Since 5775 is not a leap year, Rosh Hashannah of 5776 will occur on Monday and since it is again a leap year (modulus number 0) with both Cheshvan and Kislev 30 days, the following year (5777) is again on Monday.

Larry Nussbaum pointed out by email the following five years starting with 5776 are L R R L R as well with the leap year again being "full" (both Cheshvan and Kislev having 30 days) This means that four out of those five years start on Monday, with the "off year" being Thursday. The last year of this pattern (5780) is year number 4 of the cycle, so 5781 (year 5), which starts on Shabbos,  is also regular and 5782 starts on Tuesday. 

This double pattern is quite rare. This appears to be to only such pattern (2 sets of 4 out of 5 back to back) in the past 247 years. In 5760 - 5764 we had 4  of 5 years with RH on Shabbos. There is no short cycle (like 19 or 28 years) when it comes to days of the week for yom tovim. The only cycle is a 247 year cycle (and that's not 100% guaranteed). Mr. Nussbaum also pointed out that the Tur has a 247 year calendar.

I saw this on the Mail Jewish mailing list, from Richard Fiedler

Mail.Jewish Mailing List
Volume 59 Number 26
Produced: Tue, 14 Sep 2010 01:15:16 EDT
From: Richard Fiedler
Date: Mon, Sep 13,2010 at 10:01 PM
Subject: Dates of Rosh HaShanah

Rosh HaShanah 2013 has another extremely unusual aspect. The Old Moon will be visible on Wednesday Morning Sept 4, 2013 and we will welcome in Rosh HaShanah Wednesday Night.

The Molad of Tishrei 2013 will be Yom Chamishi (Thursday), 16 hours 830 parts. This is under the window of the Molad Zaqen rule (18 hours causes a deferral of Rosh HaShanah) that normally prevents as Old Moon from being seen Erev Rosh HaShanah.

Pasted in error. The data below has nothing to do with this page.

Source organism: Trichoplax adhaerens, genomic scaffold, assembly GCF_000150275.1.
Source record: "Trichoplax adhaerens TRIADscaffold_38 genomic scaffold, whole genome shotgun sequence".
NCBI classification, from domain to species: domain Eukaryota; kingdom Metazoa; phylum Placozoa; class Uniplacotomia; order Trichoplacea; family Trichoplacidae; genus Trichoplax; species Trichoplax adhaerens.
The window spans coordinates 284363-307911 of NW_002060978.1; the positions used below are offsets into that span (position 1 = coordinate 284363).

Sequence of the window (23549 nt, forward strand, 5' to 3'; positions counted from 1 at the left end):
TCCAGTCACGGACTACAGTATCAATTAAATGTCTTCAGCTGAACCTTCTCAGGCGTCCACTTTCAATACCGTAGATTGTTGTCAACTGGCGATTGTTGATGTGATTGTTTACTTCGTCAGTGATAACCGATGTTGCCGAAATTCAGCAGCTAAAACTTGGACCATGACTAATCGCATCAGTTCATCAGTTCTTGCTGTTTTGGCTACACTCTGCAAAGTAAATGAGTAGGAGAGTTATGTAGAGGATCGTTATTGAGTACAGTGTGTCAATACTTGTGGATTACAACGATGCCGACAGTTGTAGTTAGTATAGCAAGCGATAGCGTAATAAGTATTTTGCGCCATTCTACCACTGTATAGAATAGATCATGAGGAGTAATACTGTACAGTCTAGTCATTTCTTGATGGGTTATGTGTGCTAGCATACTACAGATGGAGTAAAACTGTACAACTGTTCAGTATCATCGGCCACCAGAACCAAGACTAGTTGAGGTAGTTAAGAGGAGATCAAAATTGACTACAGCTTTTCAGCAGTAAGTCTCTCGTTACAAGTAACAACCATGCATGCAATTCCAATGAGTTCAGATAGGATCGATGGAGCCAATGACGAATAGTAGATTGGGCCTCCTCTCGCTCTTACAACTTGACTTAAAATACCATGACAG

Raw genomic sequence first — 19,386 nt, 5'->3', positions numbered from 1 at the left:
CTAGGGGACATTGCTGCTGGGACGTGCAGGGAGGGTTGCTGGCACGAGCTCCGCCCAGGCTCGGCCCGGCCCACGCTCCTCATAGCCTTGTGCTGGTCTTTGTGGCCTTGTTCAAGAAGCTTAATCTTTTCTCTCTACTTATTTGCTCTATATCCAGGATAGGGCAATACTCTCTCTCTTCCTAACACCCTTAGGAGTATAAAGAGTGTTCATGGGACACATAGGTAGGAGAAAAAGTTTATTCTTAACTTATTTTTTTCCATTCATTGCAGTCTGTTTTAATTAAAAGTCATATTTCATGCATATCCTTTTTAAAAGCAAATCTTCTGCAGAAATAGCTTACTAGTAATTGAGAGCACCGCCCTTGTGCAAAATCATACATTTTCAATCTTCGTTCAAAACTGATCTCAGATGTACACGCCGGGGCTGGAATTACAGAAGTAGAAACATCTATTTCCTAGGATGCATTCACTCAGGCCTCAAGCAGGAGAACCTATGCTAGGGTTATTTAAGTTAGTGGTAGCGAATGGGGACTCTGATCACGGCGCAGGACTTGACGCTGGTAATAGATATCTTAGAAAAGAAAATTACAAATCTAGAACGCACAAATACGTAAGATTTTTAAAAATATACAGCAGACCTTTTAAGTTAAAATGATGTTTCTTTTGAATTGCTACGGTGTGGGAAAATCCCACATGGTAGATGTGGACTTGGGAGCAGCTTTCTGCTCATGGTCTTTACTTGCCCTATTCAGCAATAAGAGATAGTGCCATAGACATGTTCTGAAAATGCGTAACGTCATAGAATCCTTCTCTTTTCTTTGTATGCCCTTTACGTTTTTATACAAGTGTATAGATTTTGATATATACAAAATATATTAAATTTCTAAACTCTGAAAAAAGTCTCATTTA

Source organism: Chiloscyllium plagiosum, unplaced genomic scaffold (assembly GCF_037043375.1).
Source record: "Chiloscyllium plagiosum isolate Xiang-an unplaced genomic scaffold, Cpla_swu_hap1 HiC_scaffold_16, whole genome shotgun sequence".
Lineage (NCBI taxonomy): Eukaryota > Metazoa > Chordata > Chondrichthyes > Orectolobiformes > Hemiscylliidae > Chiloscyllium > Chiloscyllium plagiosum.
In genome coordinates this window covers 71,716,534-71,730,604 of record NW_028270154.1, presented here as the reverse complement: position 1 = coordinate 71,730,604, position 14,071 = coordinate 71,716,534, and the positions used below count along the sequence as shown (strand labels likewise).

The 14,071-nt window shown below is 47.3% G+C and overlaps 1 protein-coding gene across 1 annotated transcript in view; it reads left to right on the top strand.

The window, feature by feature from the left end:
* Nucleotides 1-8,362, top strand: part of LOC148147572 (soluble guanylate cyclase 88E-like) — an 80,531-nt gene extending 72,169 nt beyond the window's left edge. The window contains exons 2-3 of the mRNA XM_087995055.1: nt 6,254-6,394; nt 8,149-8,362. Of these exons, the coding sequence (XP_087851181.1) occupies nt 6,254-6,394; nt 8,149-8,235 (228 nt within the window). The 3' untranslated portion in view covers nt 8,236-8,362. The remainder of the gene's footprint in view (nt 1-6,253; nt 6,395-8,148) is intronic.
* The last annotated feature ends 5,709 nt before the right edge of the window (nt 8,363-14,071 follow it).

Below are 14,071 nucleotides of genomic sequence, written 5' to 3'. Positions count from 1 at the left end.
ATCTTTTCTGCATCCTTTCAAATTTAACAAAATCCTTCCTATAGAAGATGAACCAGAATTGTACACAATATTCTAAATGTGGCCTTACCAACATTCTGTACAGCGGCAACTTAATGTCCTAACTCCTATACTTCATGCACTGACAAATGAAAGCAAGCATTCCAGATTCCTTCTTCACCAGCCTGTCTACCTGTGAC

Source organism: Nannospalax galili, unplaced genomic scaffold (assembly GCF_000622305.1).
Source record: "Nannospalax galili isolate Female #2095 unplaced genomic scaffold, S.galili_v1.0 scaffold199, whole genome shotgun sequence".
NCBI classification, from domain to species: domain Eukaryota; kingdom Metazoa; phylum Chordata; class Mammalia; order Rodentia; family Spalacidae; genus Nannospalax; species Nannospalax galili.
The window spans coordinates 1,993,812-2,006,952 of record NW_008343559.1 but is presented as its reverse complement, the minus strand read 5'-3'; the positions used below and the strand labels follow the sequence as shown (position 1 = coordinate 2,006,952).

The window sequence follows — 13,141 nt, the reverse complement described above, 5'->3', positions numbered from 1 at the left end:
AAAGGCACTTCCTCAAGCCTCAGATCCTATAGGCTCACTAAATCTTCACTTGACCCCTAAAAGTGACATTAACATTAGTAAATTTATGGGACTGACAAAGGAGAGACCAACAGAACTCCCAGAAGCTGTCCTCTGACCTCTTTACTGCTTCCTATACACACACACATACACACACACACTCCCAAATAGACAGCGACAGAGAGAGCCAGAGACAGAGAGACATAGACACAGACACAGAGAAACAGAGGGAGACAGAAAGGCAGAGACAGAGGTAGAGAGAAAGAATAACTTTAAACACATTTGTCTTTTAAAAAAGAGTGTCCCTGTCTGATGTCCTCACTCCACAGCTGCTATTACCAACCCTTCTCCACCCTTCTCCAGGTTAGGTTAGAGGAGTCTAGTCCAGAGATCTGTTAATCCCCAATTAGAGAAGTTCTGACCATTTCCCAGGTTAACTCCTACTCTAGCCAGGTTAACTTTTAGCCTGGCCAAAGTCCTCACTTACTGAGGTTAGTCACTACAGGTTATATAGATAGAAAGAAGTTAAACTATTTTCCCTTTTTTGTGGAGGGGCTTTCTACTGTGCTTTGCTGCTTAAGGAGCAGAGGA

If you will join me in Jerusalem that week I will be on Mount Scopus at 5:10 AM when the Moon will rise. The Sun will rise at 6:16 AM. We will be seeing the cause of the Gemora of Rabban Gamliel and Rabbi Yehoshua (120 CE).

The reason for this is rooted in a very exceptional lunar orbit which is taking a path below the African Continent. Here is a link to the R H van Gent chart of Lunar Visibility for that date.

The above comment shows the "old moon" being visible the day before Rosh Hashanah by the fixed calendar. I realized as a result of a comment that I received that the Sanhedrin is based on eidus, which means that the eidim had to have seen the new moon. IIRC this is a minimum of six hours after the actual astronomic molad, which oscillates around the average announced molad. Actually, a member of the Israel New Moon Society has told me that the new moon would not be visible to the naked eye until it is at least 18 -20 hours old. The question would be when the actual astronomic "new moon" would be. I looked up on the internet and  went to a planetary body calendar website to get these values. Note that the current rule is that Daylight time in Israel ends the Sunday morning before Yom Kippur. As a result, DST ends September 8. The times shown below are therefore in Daylight Savings Time.